To understand the potential of cover cropping under SGMA, the report's authors came together to answer the following questions:

  1. What are the impacts of cover crops on water cycles (both benefits and use)?
  2. How does SGMA management account for cover cropping and is it capturing cover crop benefits alongside their water use?
  3. How can we ensure that this practice remains available to growers where and when it makes sense?

This report synthesizes the learnings from the collaborative initiative including 100-plus multidisciplinary experts, a policy analysis, interviews with Groundwater Sustainability Agency (GSA) staff and consultants, and the expertise contributed by its 30-plus authors. In light of these findings, the report advances a series of recommendations aimed at bridging critical knowledge gaps, enhancing the integration of cover crops into policies and incentive programs, and bolstering data infrastructure and other mechanisms to support sustainable groundwater management initiatives. 

One vital throughline is the need for additional guidance from the state to support local GSAs in facing the complex challenges of developing and implementing groundwater management strategies for their local watersheds. These measures aim to optimize cover crop integration within SGMA frameworks and promote sustainable water management practices crucial for the region's agricultural resilience and environmental health. 

“This report is unique because the university collaborated closely with state agencies and private sector partners to ensure that the different perspectives provided both the best science available as well as viable policy options,” said Glenda Humiston, University of California vice president for agriculture and natural resources. “By taking a comprehensive view, we can advance recommendations for cover crop policy that help us meet multiple goals, manage our natural resources more effectively, and avoid unintended consequences.”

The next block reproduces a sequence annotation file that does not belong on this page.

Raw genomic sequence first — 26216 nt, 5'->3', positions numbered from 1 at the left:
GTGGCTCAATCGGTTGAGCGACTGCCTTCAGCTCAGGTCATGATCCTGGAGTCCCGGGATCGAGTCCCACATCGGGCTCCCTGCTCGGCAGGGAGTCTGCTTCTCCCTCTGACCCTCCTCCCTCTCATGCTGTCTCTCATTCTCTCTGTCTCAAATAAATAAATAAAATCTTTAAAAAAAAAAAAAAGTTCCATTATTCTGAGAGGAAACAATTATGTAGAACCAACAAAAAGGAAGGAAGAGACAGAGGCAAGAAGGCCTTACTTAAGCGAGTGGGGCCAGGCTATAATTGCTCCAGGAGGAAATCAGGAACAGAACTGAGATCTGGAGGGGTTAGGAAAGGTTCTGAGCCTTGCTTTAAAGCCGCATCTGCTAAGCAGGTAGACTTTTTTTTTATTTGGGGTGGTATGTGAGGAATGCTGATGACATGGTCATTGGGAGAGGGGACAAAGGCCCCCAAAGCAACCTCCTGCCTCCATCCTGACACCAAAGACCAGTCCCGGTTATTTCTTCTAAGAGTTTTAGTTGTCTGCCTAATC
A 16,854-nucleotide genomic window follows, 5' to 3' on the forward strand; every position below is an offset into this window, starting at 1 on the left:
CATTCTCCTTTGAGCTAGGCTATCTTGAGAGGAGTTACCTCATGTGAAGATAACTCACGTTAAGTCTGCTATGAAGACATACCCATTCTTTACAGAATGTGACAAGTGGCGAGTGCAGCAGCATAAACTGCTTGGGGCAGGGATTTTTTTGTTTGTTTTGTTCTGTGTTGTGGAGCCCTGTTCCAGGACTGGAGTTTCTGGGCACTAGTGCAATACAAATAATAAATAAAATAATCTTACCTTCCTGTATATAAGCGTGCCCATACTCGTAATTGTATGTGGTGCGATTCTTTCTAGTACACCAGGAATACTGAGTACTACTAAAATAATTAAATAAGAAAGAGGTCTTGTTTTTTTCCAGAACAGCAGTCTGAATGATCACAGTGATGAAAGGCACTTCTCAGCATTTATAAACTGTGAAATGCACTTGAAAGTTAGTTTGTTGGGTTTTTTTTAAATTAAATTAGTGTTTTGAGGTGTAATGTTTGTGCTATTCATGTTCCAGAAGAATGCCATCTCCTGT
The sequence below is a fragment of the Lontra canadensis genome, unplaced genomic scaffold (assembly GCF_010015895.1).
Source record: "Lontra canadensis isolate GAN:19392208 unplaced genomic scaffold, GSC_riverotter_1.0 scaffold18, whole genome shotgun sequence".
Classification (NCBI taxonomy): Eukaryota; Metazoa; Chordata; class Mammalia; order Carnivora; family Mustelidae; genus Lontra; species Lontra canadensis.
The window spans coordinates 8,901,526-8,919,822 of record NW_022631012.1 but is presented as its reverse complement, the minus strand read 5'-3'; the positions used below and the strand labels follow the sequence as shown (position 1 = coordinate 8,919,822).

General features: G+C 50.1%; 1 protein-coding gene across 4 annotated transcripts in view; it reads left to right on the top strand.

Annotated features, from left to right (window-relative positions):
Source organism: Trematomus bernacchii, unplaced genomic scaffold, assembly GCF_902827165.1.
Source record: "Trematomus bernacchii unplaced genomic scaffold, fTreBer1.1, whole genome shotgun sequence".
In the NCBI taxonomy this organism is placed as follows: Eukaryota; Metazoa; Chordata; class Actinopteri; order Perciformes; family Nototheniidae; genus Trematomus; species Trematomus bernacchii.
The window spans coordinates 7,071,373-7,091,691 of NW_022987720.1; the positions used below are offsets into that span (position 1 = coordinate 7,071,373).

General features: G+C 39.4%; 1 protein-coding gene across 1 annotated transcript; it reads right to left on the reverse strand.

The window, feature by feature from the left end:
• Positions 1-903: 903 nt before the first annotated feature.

Sarah Light, UC Cooperative Extension agronomy farm advisor, is one of the UC ANR experts who provided science-based information during the convening sessions and co-authored the white paper.

“Cover crops are a valuable soil health practice that can help ensure the resilience of California farms to climate extremes,” said Light. “As we balance the complexities of water and soil management, it is important to understand the role that cover crops play in an annual water budget so that they are not disincentivized in certain parts of the state. This paper can provide guidance to GSAs and policymakers who are charged with implementing SGMA in their regions.” 

The report “Cover Cropping in the SGMA Era” can be downloaded for free at

Related research links:

Long-term reduced tillage and winter cover crops can improve soil quality without depleting moisture

Impacts of winter cover cropping on soil moisture and evapotranspiration in California's specialty crop fields may be minimal during winter months

Water-related impacts of cover cropping in California

By Pamela S Kan-Rice
Author - Assistant Director, News and Information Outreach